In April of 2016, Autism Housing Pathways posted a series of Tweet length “Autism Month Housing Thoughts of the Day”. They comprised a mini-tutorial on housing for individuals with autism and other developmental disabilities, including housing subsidies and supportive services. They are updated (as of 2022) and republished here, with three additional comments to add information on Medicaid waivers. Acronyms are spelled out here, as they were not in the original Tweets. To learn more about many of the services mentioned, check out our Turning 18 checklist. Translations of “Housing in a Month’s Worth of Tweets” are available on our Translations page.
- Of those with family involvement, only about 12% will be both eligible and prioritized for Community Based Residential Services through the Department of Developmental Services (DDS) at age 22.
- It frequently takes 5-10 years to plan and implement a housing strategy; start at 18 if the goal is independent living by 30.
- The housing equation is: bricks & mortar + food + services = housing. There are subsidies for all, but not all can be combined.
- Supplemental Security Income (SSI)* can be used for any part of the housing equation. People can apply based on their own income at 18.
- SSI has asset and income caps; other income can reduce benefits. Try to avoid assets in the person’s own name.
- SSI makes someone automatically eligible for MassHealth (Medicaid). Medicaid is the main way to pay for services.
- Social Security Disability Insurance (SSDI)* can be used for any part of the housing equation. Assets and unearned income do not affect benefits.
- SSDI makes you eligible for Medicare (not Medicaid) after 2 years. Medicare can’t be used for long-term services.
- For those disabled before 22, SSDI can be based on their own income or a parent’s, once the parent retires.
- Try not to retire until your child receives SSI as an adult. Otherwise, they may not qualify for MassHealth.
- Those who don’t qualify for MassHealth can qualify for CommonHealth if they work 40 hours/month.
- People can also qualify for CommonHealth by meeting a one-time spend-down.
- The most important housing subsidy is Section 8. Apply at age 18. Go to www.18section8.org to learn how.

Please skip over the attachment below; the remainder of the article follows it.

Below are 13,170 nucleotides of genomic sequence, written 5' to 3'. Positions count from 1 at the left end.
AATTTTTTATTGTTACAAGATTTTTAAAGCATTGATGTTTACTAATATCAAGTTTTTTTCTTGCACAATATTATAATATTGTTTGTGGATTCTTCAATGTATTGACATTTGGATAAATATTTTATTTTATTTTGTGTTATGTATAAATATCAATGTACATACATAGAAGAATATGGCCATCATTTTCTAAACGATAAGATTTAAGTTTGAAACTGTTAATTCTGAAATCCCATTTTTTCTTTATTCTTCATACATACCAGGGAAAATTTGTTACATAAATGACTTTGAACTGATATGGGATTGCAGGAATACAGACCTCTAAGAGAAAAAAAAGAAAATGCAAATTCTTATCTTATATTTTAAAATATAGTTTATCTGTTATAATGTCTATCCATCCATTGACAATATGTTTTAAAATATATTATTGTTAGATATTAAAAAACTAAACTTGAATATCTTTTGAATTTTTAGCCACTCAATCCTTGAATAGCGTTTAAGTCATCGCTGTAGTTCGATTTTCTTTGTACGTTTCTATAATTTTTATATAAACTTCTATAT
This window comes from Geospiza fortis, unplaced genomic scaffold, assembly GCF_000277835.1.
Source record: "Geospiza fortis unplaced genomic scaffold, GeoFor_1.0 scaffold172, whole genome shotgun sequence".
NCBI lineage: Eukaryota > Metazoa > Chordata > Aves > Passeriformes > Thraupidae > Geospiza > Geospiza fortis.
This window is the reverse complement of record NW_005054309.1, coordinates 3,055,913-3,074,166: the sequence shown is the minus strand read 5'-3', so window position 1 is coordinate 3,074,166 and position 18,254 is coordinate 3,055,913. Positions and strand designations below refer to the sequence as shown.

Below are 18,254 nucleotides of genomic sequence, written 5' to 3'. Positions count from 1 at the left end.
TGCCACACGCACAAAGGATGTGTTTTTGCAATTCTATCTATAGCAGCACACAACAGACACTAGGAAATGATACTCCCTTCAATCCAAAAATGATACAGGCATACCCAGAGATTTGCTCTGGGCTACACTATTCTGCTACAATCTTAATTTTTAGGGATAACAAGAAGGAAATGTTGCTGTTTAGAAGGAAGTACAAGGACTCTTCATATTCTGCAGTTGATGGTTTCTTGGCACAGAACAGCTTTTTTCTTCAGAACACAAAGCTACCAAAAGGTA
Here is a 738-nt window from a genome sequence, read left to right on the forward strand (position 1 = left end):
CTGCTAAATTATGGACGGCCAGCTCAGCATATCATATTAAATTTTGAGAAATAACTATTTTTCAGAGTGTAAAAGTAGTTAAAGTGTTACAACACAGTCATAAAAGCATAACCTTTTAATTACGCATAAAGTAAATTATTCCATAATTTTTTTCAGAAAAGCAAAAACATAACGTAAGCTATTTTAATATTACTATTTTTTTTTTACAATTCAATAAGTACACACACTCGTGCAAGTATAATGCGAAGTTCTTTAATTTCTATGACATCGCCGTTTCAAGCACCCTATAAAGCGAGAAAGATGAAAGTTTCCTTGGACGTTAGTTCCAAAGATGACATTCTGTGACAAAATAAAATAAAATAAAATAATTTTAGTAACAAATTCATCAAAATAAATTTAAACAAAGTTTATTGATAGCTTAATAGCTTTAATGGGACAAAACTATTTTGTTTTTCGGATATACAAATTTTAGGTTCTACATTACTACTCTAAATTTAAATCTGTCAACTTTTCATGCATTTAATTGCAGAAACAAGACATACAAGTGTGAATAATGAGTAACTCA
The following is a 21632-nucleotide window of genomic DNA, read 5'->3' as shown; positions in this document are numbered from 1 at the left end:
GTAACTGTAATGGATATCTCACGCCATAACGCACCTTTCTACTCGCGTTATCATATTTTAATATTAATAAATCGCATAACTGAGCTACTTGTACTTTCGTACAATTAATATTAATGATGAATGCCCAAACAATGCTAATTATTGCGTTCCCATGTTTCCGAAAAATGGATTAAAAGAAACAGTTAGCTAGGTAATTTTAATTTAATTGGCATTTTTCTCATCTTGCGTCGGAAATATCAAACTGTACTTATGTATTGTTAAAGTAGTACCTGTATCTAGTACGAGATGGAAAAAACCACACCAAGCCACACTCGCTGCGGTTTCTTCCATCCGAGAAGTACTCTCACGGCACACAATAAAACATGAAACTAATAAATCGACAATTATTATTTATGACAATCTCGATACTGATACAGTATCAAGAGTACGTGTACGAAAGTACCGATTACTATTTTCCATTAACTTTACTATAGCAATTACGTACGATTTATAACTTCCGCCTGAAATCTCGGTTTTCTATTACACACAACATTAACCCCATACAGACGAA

- The wait for a Sec. 8 voucher can be up to 12 years. Apply at 18.
- A family member can be the Sec. 8 landlord for a person with a disability. But they can’t live in the same unit.
- Someone who needs a live-in aide can get a 2-bedroom Sec. 8 voucher. But the aide can’t be immediate family.
- Food stamps and Sec. 8 will not result in a reduction of SSI benefits. People usually qualify for food stamps at age 22.
- The food stamp recipient needs to buy and prepare food “substantially separately” from the rest of the household.
- MassHealth State Plan Services are the main way to pay for long-term services and supports.[Addendum: other than Medicaid waivers — waivers are addressed below.]
- MassHealth State Plan Services are entitlements. There are no waiting lists if you qualify.
- Adult Foster/Family Care (AFC), Personal Care Attendant (PCA), and Group AFC (GAFC) are state plan services.
- You can’t combine AFC, PCA, and GAFC. Pick one.
- AFC pays a stipend to a caregiver who lives with the person. A parent who is not a guardian can be a caregiver.
- Consider saving the AFC stipend while waiting for a Sec. 8 voucher. It goes a long way toward a down-payment.
- AFC generally can’t be combined with food stamps.
- GAFC can only be used in assisted living or subsidized housing – not with a mobile Sec. 8 voucher.
- DDS individual support hours can be used with AFC, PCA, or GAFC.
- DDS housing dollars can only be used in settings with 5 people or less under one roof.
- Families can borrow from the Home Modification Loan Fund to help create an accessory apartment. A bill in the state senate (S2132) would make creating accessory units a by-right zoning use.
- Housing + Living Skills = Independent Living: https://autismhousingpathways.org/independent-living-skills-the-horse-that-pulls-the-housing-cart/
- Bonus day: Our “Thinking about housing” webinar is archived at https://www.youtube.com/watch?v=YXtTx6CYdr0&t=3780s
Addendum — Medicaid waivers:
- Those receiving services from DDS can apply for a Medicaid waiver. The feds reimburse the state for half the cost of waiver services.
- Waiver services are portable, meaning the dollars are attached to the person on the waiver, and can move with the person.
- There are three kinds of waivers: Intensive Supports, Community Living, and Adult Supports. https://www.mass.gov/eohhs/docs/dmr/hcsis/hcbs-brief.pdf
* Emergency Aid to the Elderly, Disabled, and Children (EAEDC) is a cash benefit available to some Massachusetts residents who do not qualify for SSI or SSDI.
Translations of these Housing Tweets are available on our Translations page.